News & Publications
The College Magazine - Fall 2008
Freshmen still have to contend with their first Don Rag, but at least "running the gauntlet"
is one freshmen experience today's students don't have to endure as these Johnnies did in 1942.
From Freshman to Johnnie
The College posed this question to members of the Class of 2011: Was there a moment during your first year when you felt like you really became a Johnnie? Their answers were as individual as their own personal experiences have been at St. John's, but also reflective of the college as a community of learners.
Hein Myatt, Santa Fe. "It was definitely the moment I first spoke in seminar. It took me a long time to speak up; it was very challenging for me. I'm from Burma, and we didn't have these kinds of discussions in school. I wondered: 'what if I say something really stupid in front of the class?' My tutor, Ms. [Janet] Dougherty, was very encouraging. She said, 'everyone says stupid things at times; you say them, and then you can learn from them.' So, when we were talking about the Odyssey, I was moved by it, and I finally spoke. From there, it got a lot easier."
Jake Simon, Annapolis. "I really became a Johnnie when I realized how deep the Program was, during freshman essay writing. When I was writing on The Sophist, I turned in a rough draft to my language tutor. She told me just to reread it with a question in mind. When I was rereading it, I realized that there is so much more going on than I thought was possible. And then I was like, 'Oh wow, all of the Plato that I've read, I haven't read it at all.' Then feeling that I could spend years going over just this book, The Sophist, just with one question in mind. It makes you feel incredibly impotent, going up against these great minds."
Natasha Barnes, Santa Fe. "There are so many little times when an experience allows you to step outside of yourself for a second and say, 'Oh wow! I'm really a part of this.' It usually hits you right after a class. You're so engaged when you're in the class, so if you're going to have a great experience it's because you aren't thinking about other things in the middle of it. You get out of seminar and start talking to people about it, and all of a sudden you think 'Oh my gosh! This is crazy! I'm in the middle of this, which is exactly why I wanted to be here. So that I could have this kind of experience.' I feel like [as a freshman] you feel something starting, because it's really a longer process. Because you're never aware that it's actually happening until later in the year: you realize that something has changed from when you first got here. That now you're not looking at this community of thinking, you're in the middle of it as much as anybody else is. And that happens throughout the whole year."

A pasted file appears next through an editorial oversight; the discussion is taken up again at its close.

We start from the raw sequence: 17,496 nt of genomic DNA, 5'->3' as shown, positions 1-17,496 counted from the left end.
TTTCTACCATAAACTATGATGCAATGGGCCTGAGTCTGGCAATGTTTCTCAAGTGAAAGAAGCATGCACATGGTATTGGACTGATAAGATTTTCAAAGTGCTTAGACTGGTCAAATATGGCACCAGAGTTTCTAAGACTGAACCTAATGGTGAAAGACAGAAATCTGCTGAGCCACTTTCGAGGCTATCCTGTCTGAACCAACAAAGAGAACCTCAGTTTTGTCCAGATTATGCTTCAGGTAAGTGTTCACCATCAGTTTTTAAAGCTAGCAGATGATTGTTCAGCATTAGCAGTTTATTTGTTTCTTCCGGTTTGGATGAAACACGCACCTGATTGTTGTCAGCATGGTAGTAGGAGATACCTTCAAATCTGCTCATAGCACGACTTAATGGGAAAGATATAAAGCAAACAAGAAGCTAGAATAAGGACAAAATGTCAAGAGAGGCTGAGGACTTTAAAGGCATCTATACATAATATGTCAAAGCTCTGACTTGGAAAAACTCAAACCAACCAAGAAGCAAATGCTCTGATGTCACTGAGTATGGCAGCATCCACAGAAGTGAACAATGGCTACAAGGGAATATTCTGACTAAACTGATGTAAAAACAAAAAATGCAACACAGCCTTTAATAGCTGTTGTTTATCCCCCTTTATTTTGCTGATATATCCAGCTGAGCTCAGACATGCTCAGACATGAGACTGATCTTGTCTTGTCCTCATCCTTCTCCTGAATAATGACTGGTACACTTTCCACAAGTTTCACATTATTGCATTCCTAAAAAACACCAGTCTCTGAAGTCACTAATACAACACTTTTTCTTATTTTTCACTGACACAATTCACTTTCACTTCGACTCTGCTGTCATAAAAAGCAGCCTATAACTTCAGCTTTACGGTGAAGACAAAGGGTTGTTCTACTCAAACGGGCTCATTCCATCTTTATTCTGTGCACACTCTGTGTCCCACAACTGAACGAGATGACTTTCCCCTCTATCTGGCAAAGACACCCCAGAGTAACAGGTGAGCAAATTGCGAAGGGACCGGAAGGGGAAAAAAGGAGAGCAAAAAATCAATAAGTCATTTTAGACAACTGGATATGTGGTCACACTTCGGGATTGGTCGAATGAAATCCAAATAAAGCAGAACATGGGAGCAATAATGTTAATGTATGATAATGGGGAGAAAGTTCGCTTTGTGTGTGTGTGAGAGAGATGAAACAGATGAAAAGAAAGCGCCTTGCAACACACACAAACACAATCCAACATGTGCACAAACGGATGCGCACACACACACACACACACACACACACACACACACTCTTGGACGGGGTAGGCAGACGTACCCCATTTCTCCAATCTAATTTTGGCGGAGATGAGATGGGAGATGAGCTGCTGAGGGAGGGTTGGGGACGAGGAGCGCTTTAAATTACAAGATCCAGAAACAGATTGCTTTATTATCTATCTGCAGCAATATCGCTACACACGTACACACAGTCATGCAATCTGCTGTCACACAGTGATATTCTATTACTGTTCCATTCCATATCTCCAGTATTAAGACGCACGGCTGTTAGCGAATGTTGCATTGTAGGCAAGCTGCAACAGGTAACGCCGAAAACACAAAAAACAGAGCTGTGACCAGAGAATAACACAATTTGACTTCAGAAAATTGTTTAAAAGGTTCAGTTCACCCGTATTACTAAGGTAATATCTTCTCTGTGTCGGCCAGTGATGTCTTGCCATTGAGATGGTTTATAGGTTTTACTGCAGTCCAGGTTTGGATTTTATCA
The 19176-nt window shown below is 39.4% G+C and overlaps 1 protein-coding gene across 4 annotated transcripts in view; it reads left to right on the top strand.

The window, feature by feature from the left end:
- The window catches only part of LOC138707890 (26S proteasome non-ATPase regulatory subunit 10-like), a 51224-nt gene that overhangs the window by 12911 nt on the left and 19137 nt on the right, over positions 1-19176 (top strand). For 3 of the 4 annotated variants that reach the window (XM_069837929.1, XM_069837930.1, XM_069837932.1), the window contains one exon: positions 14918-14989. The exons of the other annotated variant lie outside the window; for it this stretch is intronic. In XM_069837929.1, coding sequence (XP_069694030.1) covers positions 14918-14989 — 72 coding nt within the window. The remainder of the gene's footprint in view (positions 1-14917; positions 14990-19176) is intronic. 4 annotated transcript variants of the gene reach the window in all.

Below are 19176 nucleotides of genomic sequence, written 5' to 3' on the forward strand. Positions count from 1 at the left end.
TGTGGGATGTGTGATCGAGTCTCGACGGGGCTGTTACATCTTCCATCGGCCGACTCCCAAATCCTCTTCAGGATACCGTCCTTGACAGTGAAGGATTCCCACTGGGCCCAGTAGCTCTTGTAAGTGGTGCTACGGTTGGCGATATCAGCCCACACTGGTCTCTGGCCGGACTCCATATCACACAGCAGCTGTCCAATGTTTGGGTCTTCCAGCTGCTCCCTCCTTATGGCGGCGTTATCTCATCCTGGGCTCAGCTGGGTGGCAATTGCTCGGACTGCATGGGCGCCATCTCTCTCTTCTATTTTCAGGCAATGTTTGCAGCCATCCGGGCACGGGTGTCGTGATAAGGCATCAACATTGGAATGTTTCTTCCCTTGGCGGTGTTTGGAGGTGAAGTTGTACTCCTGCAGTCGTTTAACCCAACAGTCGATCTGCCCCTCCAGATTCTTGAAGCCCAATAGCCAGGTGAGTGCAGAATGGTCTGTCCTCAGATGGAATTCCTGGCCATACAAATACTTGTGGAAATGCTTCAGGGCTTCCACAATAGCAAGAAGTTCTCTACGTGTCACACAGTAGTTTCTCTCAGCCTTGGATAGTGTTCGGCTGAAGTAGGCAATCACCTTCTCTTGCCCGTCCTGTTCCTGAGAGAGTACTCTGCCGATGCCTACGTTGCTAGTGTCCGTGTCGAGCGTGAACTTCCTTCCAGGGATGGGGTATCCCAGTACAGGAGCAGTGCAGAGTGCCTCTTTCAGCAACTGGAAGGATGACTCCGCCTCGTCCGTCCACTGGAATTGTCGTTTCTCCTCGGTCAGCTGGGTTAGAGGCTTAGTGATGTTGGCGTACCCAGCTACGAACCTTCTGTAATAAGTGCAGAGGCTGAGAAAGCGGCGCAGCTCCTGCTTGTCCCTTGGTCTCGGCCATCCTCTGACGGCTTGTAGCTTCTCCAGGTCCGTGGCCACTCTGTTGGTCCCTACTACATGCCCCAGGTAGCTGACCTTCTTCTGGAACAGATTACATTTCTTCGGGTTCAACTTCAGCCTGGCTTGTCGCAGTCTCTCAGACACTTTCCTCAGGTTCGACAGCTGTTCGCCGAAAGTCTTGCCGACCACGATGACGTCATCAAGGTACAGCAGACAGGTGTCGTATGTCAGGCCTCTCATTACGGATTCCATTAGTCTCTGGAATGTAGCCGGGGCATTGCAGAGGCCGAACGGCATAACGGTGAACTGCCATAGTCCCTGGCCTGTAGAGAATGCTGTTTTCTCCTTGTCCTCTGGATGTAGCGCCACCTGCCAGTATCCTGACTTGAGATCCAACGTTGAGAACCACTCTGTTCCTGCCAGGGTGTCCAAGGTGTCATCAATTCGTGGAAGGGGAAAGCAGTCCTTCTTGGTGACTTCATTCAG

Lucy Ferrier, Annapolis. "I think the first time that I sort of became aware that I belonged was coming home from Thanksgiving break. Coming back to the campus, I felt like I was coming home. You have to be away to appreciate it. Everyone was running up to me saying, 'Hi, how are you?' I was back with people I knew, everyone knew who I was, I knew where my stuff was and where my life was based."
Tutor William Darkey leads a mathematics tutorial for the first freshmen in Santa Fe, in 1964.
How many freshman learned to love math because of Euclid?
Anne Deger, Santa Fe. "Although my feelings about being a Johnnie changed over the course of the first year, at the end of the first seminar, sitting around the table, I definitely experienced an 'I've come home' feeling. But I think the most compelling moment-of-Johnnieness I've had has come this year, after talking to freshmen. I feel more a part of it now that I'm introducing other people to St. John's, so perhaps it just took a while to find my place. I am an older student, and this may be part of the problem. I've been disappointed in the lack of rigor I see in some of my fellow students, though I hope that much of this may be attributed to the process of growing up. And that learning to live in a community takes time.
Still, that's a poor excuse for skipping readings or coming to class stoned. My own expectations of the school varied as wildly from the college's nature as my classmates' natures. I'm happy to have had some of those expectations proven false. After years of self-identifying as a liberal arts major, I've discovered a deep love for lab tutorial. The study of grammar now beguiles me, instead of boring me. I even like Ptolemy. I did not expect to love the Program itself as much as I do, even as I find I do not love the culture of the school, the culture that brought me here."
Nathaniel Torrey, Annapolis. "I would say the moment when I really felt like I was 'in the club' was the night I turned my freshman essay in. As soon as that seminar was over, I was in it to win it. From then on I was like, 'I made it.' Because everything else was a weird freshman trial at the college, it was so unknown. I felt like I had done the big thing that everyone else does every year. I wasn't just a freshman who had just shown up. I had actually proven my mettle, I fought, and I deserved to be here."